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Recently, concerns have been raised as to whether Canadians are prepared for retirement, as enrolment in pension plans has declined in the private sector and the recent financial crisis has placed greater financial strain on existing plans (Mintz 2009). This has led to the development of a broad research agenda that is meant to expand understanding of Canadian preparation for retirement (Mintz 2009).
This research considers not only the standard sources of income of working-age and retirement-age Canadians, such as employment and pension income, but also the more difficult to measure, implicit income derived from home equity. This is a potentially important source of income in retirement, given the substantial investment that Canadians make in their own homes. It is this accumulation of equity by many Canadians that helps to pay for the shelter (or housing services) consumed by homeowners. Therefore, the implicit returns from home ownership, while not a normal line-item in the family budget, pay for a necessary service that would have to be provided by other means.
The source of the unmeasured income derived from housing services on which this paper is focused is the equity that is built up in a home often by a lifetime of investment. Because the level of equity that is accumulated in homes may differ greatly between retirement-age and working-age Canadians, it is important to take this income into account—otherwise, the gap in the reported income across age groups that is derived from traditionally measured sources may be overstated.
The paper finds housing services make an important contribution to household income. When estimates of the services provided by the equity invested in housing are added to traditional estimates of income, the income of retirement-age households in 2006 is increased by 10% to 13% for those in the 60-to-69 age class and by 12% to 15% for those in the 70-plus age class.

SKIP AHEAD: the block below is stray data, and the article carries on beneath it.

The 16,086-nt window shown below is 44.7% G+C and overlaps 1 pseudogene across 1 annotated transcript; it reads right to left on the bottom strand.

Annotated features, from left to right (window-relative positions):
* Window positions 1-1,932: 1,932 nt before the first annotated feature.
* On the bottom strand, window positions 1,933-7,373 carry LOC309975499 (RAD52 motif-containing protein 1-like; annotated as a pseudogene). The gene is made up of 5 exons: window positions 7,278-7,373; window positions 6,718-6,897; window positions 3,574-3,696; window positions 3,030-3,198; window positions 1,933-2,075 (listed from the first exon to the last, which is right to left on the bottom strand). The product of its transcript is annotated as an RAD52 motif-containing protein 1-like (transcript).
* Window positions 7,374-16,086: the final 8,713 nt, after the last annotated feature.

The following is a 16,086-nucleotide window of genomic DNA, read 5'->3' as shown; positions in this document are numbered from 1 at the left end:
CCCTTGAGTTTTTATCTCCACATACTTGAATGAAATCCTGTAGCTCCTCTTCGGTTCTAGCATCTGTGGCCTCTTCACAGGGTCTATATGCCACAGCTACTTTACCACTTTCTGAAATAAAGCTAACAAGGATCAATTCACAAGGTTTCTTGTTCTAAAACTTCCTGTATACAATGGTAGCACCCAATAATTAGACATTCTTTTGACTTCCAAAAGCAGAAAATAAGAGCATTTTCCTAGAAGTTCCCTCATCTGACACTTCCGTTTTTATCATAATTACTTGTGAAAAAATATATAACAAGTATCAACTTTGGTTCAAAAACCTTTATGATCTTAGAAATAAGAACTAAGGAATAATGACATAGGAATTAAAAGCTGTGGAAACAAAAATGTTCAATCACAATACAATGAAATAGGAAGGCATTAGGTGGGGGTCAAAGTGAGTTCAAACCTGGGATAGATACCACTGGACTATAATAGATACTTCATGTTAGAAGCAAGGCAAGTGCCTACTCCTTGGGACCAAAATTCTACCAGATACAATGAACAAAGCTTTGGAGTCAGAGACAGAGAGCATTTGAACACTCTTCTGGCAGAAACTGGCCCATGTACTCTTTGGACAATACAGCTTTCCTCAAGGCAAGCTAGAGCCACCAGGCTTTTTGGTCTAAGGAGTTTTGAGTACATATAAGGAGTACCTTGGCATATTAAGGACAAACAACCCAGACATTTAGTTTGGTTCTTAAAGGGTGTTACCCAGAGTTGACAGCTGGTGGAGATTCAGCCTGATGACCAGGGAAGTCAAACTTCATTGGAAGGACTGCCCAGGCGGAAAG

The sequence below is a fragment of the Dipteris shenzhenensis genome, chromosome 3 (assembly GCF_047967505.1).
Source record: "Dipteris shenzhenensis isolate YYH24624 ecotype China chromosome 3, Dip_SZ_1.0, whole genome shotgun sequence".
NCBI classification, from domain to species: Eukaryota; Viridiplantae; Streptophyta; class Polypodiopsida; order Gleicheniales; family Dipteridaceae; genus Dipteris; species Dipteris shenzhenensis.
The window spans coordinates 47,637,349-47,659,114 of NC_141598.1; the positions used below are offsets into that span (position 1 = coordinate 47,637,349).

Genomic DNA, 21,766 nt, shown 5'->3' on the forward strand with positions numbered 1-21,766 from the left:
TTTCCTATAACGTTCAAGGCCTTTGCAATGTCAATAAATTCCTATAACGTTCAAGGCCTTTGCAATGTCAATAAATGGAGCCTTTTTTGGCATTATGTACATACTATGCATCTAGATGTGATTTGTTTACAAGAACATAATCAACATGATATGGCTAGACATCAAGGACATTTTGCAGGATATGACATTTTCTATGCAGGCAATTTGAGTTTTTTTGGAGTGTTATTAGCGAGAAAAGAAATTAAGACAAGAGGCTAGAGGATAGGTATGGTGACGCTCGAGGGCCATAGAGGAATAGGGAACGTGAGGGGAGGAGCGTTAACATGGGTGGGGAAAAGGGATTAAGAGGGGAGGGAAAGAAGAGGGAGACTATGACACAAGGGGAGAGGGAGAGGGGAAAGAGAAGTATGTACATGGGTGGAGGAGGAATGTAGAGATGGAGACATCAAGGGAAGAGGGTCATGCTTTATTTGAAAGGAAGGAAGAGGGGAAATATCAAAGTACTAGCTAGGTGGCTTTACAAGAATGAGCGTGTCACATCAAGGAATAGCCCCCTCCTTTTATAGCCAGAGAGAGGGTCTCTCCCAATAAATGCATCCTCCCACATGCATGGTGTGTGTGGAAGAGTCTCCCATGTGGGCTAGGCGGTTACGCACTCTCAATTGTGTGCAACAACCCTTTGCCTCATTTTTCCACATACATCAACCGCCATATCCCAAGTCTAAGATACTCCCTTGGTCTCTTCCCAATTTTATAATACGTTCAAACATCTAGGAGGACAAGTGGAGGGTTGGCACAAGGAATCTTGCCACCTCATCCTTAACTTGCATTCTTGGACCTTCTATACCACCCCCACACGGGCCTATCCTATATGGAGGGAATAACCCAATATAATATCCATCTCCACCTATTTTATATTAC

This additional income reduces the difference in income between working-age and retirement-age households that own their own homes. According to the Survey of Household spending, net incomes decline by about 45% between the peak household earning years and the 70-plus retirement-age class. This figure is reduced to 42% when the contribution of housing services is taken into account. The Census provides a similar picture: the gap in incomes being 38% when net income alone is considered and 35% after accounting for housing services.
Taking household size into account further reduces the difference in income between working-age and retirement-age households. According to Census of Population data, incomes of retirement-age households are between 22% and 13% below those of working-age households when housing services are included.
It should be stressed that the estimate of implicit income generated by home equity that is calculated accounts for only part of the value that home ownership provides in retirement, that is, the equivalent of housing services provided to the retiree from the investment in a home. However, this investment also provides a valuable asset.
At its root, this analysis suggests that the housing services realized by homeowners are an important source of well-being for retirement-age households.
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